Banks recommends two solutions to minimize eye fatigue and other symptoms: Viewers should sit very far from a 3-D TV screen as they would in a theater. The farther from the screen, the smaller the difference between the convergence and the accommodation distances, Banks said.
The second is to shoot 3-D videos so that action is located at the front of the screen, not off one side or projecting out of the screen into a crowd. By minimizing the vergence-accommodation disparity, the possibility of fatigue and other symptoms will recede in most people, according to Banks.
"The better 3-D movies, like Avatar and Pixar's 'Up' are clearly trying to minimize this conflict with the way they do the cinematography," said Banks.
Even if the theater experience is duplicated in the home, not all of the potential problems associated with 3-D TV will be resolved, according to University of Washington professor Robert Patterson. Patterson and Silzars presented their results at the 2009 Society of Information Display. According to the researchers, three other cognitive disparities can cause fatigue in addition to vergence-accommodation: binocular disparity, linear-perspective disparity and texture perspective disparity.
For instance, if a 3-D scene depicts a football player running the length of the field, depth has to be compressed into a few yards by the cinematographer to prevent too much parallax, causing viewers to see double-image ghosting. Linear perspective (geometric angles) and the texture perspective (distant objects that are less detailed) signal the brain that the distance traveled was 100 yards, thereby creating cognitive disparities.
"The reason why high-level cue conflict leads to discomfort in immersive stereo displays is that the intuitive reasoning system is attempting to make reasoned sense out of this incoming, conflicted perceptual information," Patterson and Silzars wrote.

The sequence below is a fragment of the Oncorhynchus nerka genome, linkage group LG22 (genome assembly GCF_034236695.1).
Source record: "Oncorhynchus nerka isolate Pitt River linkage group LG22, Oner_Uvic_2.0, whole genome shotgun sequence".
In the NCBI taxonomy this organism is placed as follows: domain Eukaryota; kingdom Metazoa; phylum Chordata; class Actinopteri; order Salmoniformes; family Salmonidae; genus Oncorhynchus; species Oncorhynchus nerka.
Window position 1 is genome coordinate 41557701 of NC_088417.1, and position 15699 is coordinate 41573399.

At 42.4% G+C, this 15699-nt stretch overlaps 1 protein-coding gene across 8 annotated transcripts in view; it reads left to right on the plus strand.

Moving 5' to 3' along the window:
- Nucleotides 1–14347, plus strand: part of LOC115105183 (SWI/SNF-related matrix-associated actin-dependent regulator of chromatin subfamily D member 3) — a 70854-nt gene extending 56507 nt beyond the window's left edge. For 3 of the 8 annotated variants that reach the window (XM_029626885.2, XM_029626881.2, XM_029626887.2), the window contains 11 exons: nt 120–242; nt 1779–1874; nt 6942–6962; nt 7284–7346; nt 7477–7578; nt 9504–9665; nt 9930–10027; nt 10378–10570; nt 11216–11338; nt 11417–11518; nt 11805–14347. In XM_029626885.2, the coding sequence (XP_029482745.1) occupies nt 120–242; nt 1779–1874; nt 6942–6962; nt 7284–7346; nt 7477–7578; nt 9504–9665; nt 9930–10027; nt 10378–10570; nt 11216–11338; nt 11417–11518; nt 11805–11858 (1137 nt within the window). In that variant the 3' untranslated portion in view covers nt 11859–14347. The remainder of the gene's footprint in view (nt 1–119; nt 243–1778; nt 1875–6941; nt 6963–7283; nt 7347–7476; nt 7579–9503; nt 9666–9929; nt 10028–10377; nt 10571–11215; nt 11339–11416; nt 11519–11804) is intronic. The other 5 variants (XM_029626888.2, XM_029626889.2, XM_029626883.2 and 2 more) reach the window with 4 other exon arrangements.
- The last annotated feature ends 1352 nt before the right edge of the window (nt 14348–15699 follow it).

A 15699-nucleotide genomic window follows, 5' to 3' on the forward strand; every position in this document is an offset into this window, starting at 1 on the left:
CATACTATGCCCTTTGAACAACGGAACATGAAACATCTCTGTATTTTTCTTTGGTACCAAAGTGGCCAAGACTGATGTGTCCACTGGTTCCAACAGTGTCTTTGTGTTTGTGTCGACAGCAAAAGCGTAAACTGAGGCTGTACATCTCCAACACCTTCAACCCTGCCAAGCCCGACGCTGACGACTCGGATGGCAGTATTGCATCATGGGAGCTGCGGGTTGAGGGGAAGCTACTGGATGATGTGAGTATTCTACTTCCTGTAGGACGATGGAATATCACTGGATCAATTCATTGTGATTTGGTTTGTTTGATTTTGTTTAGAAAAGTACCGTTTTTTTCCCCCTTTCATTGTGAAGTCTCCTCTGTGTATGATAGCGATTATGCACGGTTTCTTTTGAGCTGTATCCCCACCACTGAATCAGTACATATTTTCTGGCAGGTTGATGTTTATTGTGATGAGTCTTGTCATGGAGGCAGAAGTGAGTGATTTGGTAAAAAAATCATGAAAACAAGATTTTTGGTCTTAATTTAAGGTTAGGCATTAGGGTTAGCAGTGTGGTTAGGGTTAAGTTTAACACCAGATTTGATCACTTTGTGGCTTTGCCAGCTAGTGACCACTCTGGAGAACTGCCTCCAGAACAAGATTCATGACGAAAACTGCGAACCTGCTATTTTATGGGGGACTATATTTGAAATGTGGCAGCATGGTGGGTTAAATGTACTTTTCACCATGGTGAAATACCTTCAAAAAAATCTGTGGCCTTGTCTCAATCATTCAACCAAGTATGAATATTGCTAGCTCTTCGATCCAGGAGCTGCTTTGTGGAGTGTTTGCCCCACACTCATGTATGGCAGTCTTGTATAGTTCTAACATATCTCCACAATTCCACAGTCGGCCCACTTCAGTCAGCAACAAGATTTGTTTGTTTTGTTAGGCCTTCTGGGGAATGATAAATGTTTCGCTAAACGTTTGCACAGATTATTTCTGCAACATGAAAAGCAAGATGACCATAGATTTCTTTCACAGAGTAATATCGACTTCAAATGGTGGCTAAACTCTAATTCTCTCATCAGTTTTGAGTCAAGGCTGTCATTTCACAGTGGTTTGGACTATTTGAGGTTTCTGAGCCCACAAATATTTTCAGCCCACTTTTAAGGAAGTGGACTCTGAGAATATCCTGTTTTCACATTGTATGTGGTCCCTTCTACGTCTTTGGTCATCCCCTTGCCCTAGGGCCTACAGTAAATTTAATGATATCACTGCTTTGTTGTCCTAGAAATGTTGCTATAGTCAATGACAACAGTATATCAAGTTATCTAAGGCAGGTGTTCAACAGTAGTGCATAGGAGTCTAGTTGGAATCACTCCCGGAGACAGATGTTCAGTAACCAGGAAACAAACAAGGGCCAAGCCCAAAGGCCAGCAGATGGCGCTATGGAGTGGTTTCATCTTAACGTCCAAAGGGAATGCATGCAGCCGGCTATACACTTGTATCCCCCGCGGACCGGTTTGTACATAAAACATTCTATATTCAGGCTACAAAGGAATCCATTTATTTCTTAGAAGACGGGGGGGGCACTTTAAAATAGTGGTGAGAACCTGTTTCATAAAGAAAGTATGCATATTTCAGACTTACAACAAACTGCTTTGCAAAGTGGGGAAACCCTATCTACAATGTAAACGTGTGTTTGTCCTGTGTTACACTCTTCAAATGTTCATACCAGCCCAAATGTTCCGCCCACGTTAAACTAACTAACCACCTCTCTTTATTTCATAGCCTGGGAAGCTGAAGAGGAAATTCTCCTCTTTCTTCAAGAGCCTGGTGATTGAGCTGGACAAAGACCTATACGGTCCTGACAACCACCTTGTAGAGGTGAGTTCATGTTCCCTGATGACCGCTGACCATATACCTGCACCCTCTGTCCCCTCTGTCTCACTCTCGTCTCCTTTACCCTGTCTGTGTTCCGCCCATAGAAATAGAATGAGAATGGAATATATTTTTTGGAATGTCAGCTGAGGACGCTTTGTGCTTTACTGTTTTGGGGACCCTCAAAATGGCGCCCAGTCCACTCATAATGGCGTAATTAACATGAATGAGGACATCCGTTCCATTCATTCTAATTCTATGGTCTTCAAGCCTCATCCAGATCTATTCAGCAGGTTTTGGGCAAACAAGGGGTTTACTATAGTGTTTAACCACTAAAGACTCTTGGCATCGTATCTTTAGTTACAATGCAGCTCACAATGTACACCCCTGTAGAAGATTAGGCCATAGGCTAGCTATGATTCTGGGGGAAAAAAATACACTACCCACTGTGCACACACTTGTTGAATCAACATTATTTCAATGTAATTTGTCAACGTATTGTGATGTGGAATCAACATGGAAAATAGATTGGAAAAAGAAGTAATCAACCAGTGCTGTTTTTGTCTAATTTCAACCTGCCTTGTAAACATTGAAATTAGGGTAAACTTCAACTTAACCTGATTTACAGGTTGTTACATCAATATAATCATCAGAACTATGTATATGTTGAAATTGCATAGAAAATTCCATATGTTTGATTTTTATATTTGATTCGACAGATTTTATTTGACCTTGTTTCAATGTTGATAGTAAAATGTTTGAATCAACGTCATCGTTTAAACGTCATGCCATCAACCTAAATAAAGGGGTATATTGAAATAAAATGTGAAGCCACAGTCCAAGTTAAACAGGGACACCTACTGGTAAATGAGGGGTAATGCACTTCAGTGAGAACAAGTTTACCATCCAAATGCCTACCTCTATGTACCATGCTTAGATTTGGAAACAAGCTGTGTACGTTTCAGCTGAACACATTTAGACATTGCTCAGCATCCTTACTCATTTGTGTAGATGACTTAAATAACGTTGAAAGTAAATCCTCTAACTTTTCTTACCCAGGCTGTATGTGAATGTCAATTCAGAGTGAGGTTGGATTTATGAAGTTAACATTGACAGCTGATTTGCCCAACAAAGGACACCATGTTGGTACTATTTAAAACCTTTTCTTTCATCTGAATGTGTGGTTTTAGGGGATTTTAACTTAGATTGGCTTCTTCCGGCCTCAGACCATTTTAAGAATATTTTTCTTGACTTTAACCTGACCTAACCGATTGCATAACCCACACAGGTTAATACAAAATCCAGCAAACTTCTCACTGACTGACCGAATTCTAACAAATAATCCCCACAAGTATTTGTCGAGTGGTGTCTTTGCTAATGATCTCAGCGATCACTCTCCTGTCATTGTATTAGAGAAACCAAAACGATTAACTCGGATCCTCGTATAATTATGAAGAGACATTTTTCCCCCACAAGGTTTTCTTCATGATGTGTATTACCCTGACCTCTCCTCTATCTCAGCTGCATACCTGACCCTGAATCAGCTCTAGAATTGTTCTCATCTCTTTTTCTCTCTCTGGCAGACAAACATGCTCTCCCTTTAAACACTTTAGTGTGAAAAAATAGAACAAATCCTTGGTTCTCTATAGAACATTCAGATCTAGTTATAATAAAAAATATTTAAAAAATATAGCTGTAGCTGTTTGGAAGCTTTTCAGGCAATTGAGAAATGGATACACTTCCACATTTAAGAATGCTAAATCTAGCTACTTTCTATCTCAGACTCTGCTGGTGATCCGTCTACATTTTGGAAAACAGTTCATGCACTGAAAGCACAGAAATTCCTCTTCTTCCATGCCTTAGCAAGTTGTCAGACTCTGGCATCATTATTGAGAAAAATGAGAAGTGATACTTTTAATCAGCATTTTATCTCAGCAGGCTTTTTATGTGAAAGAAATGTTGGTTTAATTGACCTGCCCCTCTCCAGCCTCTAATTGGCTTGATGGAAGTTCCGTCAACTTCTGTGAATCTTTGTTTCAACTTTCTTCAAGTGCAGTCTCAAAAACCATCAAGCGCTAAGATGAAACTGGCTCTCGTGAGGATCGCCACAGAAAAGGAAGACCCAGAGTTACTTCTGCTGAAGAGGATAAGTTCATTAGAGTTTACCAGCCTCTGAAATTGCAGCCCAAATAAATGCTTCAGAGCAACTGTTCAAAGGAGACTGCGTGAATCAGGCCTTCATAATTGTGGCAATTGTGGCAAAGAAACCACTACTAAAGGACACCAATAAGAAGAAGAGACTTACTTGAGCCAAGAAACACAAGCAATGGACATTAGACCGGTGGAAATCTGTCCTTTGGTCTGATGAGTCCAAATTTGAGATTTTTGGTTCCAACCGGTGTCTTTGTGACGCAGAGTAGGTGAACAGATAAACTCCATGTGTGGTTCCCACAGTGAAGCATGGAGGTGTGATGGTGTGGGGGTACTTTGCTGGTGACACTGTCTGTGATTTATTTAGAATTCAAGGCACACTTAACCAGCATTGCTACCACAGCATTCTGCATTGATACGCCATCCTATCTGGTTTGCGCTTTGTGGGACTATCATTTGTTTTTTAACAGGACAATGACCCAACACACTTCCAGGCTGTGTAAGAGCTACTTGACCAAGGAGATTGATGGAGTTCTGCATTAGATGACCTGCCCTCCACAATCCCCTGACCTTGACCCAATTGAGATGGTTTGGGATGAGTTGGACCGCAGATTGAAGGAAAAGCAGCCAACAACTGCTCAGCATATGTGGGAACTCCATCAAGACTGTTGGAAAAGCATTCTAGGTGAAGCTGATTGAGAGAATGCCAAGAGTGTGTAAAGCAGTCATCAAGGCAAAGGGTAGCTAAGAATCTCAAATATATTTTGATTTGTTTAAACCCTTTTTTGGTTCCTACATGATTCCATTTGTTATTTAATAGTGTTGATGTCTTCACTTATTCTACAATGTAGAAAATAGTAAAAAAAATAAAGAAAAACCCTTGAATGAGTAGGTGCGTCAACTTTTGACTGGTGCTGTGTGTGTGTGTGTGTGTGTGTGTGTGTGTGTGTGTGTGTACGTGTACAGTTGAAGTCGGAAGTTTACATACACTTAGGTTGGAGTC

These higher-level cues create conflicts in the brain that causes mental strain in addition to the physical eye strain of the vergence-accommodation disparity, they added, which becomes intolerable over time, resulting in a confused state of mind akin to vertigo.
"When you take away cues, you create in the brain what is called the 'doll house' effect. The scene can be very precisely constructed, but it does not look real--it looks like a doll house--because your brain is saying that its missing cues that are always present when viewing real scenes," said Silzars. "It creates a vision-to-brain conflict that can make you feel nauseous and dizzy or worse."
Worse still, according to Patterson and Silzars, is that the closer a set of cues comes to matching reality, the more discomfort viewers experience. That means the problem could get worse as cinematographers attempt to make 3-D experiences even more realistic. One solution, according to Silzars, would be to confine 3-D content to animations since the brain does not expect cartoons to contain the same realism as normal video or film.
"In Avatar for instance, the scenes that were shot with real backgrounds were less convincing than the animated scenes because the brain has lower expectations for animations," said Silzars.